Cloud-based storage and collaboration provider Box.net (news, site) is making no secret of the fact that their document management philosophy lovingly embraces the mobile device world. Today they've launched new native applications for Android and Blackberry Playbook tablets, and a web-based HTML5 version of their apps for any HTML5-compliant mobile browser. Here's a closer look.
Box.net has grown from a pure file sharing application to become a document management and social collaboration platform. Apparently, lots of people approve.
The company boasts more than 6 million users, stores 300 million documents and says 73% of Fortune 500 companies are its customers. Many of those customers want access to all of the Box.net features everywhere, from any device.
We hear ya.
Content is King, Mobile is Queen
Box.net is responding to plight of your content hungry mobile device. The company has fully embraced mobile as their key component of their future success. Box.net has existing native applications for Android smart phones, iPhone, iPad and Blackberry, but the mobile website was lackluster -- not more.
Today the company announced a completely re-designed mobile site to use the not quite yet approved HTML5 standard.
An HTML5 Wager
The company is betting, like Apple, that the new more interactive HTML5 will become “the” tool for web development and eliminate Adobe’s Flash for rich internet applications.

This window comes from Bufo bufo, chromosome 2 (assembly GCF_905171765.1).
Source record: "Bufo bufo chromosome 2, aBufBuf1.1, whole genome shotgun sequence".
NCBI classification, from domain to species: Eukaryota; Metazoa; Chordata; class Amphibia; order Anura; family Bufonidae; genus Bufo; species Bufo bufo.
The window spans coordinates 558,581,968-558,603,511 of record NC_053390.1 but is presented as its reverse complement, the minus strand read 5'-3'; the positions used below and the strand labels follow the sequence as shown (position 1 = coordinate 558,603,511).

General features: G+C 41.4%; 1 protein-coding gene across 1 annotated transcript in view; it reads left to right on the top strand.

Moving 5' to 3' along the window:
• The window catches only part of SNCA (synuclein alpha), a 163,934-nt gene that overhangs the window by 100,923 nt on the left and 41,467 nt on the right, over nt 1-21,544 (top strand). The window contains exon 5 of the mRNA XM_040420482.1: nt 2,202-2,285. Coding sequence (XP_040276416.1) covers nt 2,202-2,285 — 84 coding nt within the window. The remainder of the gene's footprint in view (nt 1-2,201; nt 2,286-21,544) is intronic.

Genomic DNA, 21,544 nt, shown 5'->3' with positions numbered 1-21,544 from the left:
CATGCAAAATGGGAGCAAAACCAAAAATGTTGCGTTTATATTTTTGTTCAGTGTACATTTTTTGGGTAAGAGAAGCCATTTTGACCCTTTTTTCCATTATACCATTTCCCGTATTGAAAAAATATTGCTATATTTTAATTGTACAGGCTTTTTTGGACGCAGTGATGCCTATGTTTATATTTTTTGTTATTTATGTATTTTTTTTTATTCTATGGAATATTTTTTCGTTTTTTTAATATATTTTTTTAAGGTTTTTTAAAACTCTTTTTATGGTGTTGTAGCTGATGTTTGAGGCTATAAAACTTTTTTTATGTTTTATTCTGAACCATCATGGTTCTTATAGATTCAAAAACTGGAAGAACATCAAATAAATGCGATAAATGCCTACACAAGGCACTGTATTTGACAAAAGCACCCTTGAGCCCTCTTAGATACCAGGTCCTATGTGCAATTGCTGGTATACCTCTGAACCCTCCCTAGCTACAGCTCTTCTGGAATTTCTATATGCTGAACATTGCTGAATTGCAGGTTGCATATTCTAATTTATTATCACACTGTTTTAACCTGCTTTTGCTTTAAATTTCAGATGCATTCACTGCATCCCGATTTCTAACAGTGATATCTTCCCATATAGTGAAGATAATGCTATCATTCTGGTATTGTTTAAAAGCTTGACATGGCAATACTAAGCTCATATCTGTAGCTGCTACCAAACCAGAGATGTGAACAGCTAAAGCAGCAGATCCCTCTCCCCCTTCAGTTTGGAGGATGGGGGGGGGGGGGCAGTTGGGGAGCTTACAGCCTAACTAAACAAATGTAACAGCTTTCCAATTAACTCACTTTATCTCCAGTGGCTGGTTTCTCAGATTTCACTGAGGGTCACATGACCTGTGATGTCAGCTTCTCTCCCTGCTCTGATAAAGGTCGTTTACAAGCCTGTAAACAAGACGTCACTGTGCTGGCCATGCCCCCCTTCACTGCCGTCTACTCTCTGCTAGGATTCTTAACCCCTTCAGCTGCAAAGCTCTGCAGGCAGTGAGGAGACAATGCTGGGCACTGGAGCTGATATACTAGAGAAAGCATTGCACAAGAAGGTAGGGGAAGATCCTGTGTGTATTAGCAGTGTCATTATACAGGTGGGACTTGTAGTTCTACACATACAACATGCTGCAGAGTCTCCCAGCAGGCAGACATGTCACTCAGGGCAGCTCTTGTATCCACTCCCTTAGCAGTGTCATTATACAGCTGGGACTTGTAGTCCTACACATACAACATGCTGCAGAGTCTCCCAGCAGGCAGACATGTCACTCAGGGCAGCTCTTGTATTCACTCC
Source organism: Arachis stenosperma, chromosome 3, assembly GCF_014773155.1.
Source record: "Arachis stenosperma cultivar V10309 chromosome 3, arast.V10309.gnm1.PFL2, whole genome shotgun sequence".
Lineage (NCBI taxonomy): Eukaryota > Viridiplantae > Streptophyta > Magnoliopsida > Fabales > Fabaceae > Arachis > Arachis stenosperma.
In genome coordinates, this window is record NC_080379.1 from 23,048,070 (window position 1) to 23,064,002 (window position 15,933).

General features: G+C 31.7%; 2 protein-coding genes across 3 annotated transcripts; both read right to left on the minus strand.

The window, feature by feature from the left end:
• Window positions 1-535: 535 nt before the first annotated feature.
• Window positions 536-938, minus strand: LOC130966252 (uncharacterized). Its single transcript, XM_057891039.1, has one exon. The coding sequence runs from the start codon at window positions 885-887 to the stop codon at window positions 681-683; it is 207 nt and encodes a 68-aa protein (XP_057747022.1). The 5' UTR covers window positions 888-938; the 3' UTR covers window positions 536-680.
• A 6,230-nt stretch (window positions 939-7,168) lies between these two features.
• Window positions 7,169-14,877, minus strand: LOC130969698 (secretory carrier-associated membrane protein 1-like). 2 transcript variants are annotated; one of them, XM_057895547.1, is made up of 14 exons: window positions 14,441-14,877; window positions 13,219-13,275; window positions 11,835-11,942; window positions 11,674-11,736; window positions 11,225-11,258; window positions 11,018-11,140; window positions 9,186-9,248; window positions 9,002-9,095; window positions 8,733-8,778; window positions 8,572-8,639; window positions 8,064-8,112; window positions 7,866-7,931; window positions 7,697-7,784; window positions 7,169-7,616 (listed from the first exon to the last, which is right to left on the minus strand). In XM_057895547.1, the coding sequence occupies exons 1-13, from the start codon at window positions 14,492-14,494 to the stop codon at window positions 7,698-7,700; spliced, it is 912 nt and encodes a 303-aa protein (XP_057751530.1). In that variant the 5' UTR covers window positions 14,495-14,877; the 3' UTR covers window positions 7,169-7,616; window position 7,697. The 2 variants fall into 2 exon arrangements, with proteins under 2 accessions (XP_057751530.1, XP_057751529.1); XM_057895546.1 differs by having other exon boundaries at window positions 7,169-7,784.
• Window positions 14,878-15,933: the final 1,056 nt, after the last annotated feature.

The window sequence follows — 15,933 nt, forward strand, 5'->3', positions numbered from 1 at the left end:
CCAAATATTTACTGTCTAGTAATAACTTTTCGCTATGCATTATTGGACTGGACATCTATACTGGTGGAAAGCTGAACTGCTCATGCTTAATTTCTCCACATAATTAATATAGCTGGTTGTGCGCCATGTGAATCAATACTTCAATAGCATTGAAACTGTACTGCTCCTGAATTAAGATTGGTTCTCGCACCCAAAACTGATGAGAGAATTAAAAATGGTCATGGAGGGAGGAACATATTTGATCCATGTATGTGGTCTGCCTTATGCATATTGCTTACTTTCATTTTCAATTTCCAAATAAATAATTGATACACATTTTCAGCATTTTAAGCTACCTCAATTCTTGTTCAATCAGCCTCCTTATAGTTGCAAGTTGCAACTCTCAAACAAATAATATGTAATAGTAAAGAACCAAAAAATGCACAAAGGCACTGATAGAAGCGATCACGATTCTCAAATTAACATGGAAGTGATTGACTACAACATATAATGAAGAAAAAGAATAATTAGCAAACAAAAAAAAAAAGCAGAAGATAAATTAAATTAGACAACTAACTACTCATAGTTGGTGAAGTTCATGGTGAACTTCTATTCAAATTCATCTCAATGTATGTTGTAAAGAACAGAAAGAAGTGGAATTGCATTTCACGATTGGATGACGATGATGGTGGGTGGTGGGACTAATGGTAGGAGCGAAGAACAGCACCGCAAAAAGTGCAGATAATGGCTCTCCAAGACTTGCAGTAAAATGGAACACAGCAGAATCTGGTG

The new mobile site supports the same features as native Box.net mobile applications, but functions across mobile operating systems.
This is important given the notorious volatility of the mobile market. Because Box.net thinks that eventually most mobile devices will embrace HTML5 and result in the broadest enterprise deployment, they are investing more resources into developing features for the platform.
In fact, the mobile website has features, like search, that aren’t even available in native mobile application.
Natives are Still Restless
Although Box.net is embracing HTML5 for mobile approach, they aren’t giving up on native apps. The company has said they will develop native applications if they can partner closely with mobile device provider to create a rich and interactive application and jointly market the offering.
Or in other words, we'll love you, but carry a big HTML5 stick.
In addition to today’s launch of the HTML5 mobile site, Box.net also released native applications for Android and BlackBerry Playbook tablets. We will be watching to see if Box.net commitment to mobile application delivery pays off in continued growth. This is one of the most fascinating dynamics currently playing out across the mobile space.